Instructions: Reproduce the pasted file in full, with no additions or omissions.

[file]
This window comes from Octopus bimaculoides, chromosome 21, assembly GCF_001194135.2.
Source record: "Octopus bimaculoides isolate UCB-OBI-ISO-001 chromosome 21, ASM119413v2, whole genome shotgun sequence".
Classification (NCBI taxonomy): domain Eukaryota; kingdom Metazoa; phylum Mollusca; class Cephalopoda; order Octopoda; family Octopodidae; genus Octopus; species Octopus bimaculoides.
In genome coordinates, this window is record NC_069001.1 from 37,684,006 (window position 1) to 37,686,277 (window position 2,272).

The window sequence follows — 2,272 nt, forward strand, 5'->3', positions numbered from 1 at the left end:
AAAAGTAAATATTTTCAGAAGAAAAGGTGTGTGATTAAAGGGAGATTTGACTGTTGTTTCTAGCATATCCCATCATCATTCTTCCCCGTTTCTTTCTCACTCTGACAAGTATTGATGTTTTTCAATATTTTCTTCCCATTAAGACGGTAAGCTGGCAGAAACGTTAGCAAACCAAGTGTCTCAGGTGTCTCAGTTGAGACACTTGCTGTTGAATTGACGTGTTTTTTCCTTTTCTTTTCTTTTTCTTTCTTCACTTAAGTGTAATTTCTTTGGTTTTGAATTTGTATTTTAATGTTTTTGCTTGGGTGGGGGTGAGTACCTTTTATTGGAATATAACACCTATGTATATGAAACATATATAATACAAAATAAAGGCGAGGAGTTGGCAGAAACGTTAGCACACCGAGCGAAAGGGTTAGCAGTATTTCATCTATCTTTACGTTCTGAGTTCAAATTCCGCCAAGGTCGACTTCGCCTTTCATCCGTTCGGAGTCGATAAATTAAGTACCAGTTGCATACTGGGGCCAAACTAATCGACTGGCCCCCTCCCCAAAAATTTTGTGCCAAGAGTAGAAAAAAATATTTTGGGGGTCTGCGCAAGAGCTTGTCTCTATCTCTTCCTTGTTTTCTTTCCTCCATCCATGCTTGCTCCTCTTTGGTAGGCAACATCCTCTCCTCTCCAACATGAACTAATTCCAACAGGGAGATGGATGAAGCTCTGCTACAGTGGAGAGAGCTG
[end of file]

This window comes from Octopus bimaculoides, chromosome 21, assembly GCF_001194135.2.
Source record: "Octopus bimaculoides isolate UCB-OBI-ISO-001 chromosome 21, ASM119413v2, whole genome shotgun sequence".
Classification (NCBI taxonomy): domain Eukaryota; kingdom Metazoa; phylum Mollusca; class Cephalopoda; order Octopoda; family Octopodidae; genus Octopus; species Octopus bimaculoides.
In genome coordinates, this window is record NC_069001.1 from 37,684,006 (window position 1) to 37,686,277 (window position 2,272).

The window sequence follows — 2,272 nt, forward strand, 5'->3', positions numbered from 1 at the left end:
AAAAGTAAATATTTTCAGAAGAAAAGGTGTGTGATTAAAGGGAGATTTGACTGTTGTTTCTAGCATATCCCATCATCATTCTTCCCCGTTTCTTTCTCACTCTGACAAGTATTGATGTTTTTCAATATTTTCTTCCCATTAAGACGGTAAGCTGGCAGAAACGTTAGCAAACCAAGTGTCTCAGGTGTCTCAGTTGAGACACTTGCTGTTGAATTGACGTGTTTTTTCCTTTTCTTTTCTTTTTCTTTCTTCACTTAAGTGTAATTTCTTTGGTTTTGAATTTGTATTTTAATGTTTTTGCTTGGGTGGGGGTGAGTACCTTTTATTGGAATATAACACCTATGTATATGAAACATATATAATACAAAATAAAGGCGAGGAGTTGGCAGAAACGTTAGCACACCGAGCGAAAGGGTTAGCAGTATTTCATCTATCTTTACGTTCTGAGTTCAAATTCCGCCAAGGTCGACTTCGCCTTTCATCCGTTCGGAGTCGATAAATTAAGTACCAGTTGCATACTGGGGCCAAACTAATCGACTGGCCCCCTCCCCAAAAATTTTGTGCCAAGAGTAGAAAAAAATATTTTGGGGGTCTGCGCAAGAGCTTGTCTCTATCTCTTCCTTGTTTTCTTTCCTCCATCCATGCTTGCTCCTCTTTGGTAGGCAACATCCTCTCCTCTCCAACATGAACTAATTCCAACAGGGAGATGGATGAAGCTCTGCTACAGTGGAGAGAGCTG